Likewise, one may not separate the kingdom from the Church. It is true that the Church is not an end unto herself, since she is ordered toward the kingdom of God of which she is the seed, sign and instrument. Yet, while remaining distinct from Christ and the kingdom, the Church is indissolubly united to both. Christ endowed the Church, his body, with the fullness of the benefits and means of salvation. The Holy Spirit dwells in her, enlivens her with his gifts and charisms, sanctifies, guides and constantly renews her. The result is a unique and special relationship which, while not excluding the action of Christ and the Spirit outside the Church’s visible boundaries, confers upon her a specific and necessary role; hence the Church’s special connection with the kingdom of God and of Christ, which she has “the mission of announcing and inaugurating among all peoples…

La Iglesia está efectiva y concretamente al servicio del Reino. Lo está, ante todo, mediante el anuncio que llama a la conversión; éste es el primer y fundamental servicio a la venida del Reino en las personas y en la sociedad humana. La salvación escatológica empieza, ya desde ahora, con la novedad de vida en Cristo: « A todos los que la recibieron les dio el poder de hacerse hijos de Dios, a los que creen en su nombre ».

La Iglesia, pues, sirve al Reino, fundando comunidades e instituyendo Iglesias particulares, llevándolas a la madurez de la fe y de la caridad, mediante la apertura a los demás, con el servicio a la persona y a la sociedad, por la comprensión y estima de las instituciones humanas.

The Church is effectively and concretely at the service of the kingdom. This is seen especially in her preaching, which is a call to conversion. Preaching constitutes the Church’s first and fundamental way of serving the coming of the kingdom in individuals and in human society. Eschatological salvation begins even now in newness of life in Christ: “To all who believed in him, who believed in his name, he gave power to become children of God”.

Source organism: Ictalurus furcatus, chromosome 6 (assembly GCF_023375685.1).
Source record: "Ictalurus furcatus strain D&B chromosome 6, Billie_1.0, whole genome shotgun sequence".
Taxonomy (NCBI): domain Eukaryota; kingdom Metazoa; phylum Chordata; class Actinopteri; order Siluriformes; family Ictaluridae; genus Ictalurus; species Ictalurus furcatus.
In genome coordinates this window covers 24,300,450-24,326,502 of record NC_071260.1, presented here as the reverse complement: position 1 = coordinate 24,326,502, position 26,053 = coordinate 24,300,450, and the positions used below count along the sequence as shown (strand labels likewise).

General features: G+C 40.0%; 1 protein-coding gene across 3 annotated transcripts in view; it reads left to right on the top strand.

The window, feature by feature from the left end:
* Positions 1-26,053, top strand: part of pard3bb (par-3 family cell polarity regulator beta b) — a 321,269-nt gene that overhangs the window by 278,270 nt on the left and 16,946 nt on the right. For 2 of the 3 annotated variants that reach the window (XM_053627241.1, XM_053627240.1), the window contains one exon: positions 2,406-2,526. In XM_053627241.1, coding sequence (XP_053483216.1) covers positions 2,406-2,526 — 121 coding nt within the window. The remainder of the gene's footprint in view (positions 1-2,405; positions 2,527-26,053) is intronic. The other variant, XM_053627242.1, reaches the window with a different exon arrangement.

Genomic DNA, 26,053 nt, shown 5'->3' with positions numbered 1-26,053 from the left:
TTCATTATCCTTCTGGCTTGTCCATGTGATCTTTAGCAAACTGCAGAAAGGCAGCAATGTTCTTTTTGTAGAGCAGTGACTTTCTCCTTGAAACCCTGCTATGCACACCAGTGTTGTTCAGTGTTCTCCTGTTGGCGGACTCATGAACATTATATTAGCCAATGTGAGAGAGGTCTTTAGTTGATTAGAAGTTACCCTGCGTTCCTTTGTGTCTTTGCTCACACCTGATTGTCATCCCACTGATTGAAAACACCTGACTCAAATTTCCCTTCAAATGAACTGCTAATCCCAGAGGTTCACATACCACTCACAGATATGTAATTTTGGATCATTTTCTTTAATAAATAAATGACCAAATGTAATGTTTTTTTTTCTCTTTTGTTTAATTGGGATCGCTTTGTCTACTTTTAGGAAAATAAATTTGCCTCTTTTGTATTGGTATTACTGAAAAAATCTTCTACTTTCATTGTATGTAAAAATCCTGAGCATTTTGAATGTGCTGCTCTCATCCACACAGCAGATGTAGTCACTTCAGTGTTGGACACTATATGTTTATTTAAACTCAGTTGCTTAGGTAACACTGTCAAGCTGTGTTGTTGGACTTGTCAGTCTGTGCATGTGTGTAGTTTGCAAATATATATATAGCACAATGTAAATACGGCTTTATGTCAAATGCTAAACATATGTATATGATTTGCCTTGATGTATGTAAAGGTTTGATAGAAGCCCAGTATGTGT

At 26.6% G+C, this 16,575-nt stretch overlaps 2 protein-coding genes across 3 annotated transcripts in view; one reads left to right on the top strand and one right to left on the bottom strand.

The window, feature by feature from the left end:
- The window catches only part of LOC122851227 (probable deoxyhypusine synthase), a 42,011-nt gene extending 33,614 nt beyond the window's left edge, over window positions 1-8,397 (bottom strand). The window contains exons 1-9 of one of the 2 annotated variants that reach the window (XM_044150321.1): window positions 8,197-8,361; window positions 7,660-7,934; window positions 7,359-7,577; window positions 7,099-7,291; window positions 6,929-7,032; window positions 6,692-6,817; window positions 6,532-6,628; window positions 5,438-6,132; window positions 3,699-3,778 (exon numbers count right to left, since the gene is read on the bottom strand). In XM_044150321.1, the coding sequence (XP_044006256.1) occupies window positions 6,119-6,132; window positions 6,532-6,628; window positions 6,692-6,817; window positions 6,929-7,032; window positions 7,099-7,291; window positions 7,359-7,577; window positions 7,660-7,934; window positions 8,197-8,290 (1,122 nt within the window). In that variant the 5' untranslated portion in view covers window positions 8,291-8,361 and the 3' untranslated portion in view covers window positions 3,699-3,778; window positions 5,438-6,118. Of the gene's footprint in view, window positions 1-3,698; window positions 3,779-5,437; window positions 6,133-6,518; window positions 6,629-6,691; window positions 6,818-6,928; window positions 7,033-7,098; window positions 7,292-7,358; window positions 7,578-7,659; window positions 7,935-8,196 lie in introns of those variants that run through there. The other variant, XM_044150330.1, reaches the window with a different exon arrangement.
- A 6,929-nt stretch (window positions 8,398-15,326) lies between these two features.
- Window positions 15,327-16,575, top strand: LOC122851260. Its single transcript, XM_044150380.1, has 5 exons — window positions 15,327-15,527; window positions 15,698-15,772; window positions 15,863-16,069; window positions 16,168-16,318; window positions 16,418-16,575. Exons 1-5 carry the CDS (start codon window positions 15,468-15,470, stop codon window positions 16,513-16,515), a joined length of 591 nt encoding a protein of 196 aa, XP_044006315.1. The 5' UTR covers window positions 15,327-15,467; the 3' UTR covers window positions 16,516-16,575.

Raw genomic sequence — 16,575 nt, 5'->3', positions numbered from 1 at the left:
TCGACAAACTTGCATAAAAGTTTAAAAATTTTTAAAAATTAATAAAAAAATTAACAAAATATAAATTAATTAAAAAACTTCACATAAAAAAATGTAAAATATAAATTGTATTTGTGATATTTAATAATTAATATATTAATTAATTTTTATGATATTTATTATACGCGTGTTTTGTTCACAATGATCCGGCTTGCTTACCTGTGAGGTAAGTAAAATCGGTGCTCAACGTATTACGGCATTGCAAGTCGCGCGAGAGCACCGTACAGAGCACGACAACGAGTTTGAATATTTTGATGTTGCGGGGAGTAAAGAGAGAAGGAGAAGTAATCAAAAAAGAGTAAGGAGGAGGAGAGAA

The Church, then, serves the kingdom by establishing communities and founding new particular churches, and by guiding them to mature faith and charity in openness toward others, in service to individuals and society, and in understanding and esteem for human institutions.

The Church serves the kingdom by spreading throughout the world the “gospel values” which are an expression of the kingdom and which help people to accept God’s plan. It is true that the inchoate reality of the kingdom can also be found beyond the confines of the Church among peoples everywhere, to the extent that they live “gospel values” and are open to the working of the Spirit who breathes when and where he wills. But it must immediately be added that this temporal dimension of the kingdom remains incomplete unless it is related to the kingdom of Christ present in the Church and straining towards eschatological fullness.

The many dimensions of the kingdom of God do not weaken the foundations and purposes of missionary activity, but rather strengthen and extend them. The Church is the sacrament of salvation for all mankind, and her activity is not limited only to those who accept her message. She is a dynamic force in mankind’s journey toward the eschatological kingdom, and is the sign and promoter of gospel values. The Church contributes to mankind’s pilgrimage of conversion to God’s plan through her witness and through such activities as dialogue, human promotion, commitment to justice and peace, education and the care of the sick, and aid to the poor and to children. In carrying on these activities, however, she never loses sight of the priority of the transcendent and spiritual realities which are premises of eschatological salvation.

Finally, the Church serves the kingdom by her intercession, since the kingdom by its very nature is God’s gift and work, as we are reminded by the gospel parables and by the prayer which Jesus taught us. We must ask for the kingdom, welcome it and make it grow within us; but we must also work together so that it will be welcomed and will grow among all people, until the time when Christ “delivers the kingdom to God the Father” and “God will be everything to everyone”.”

Fr. Roberto M. Cid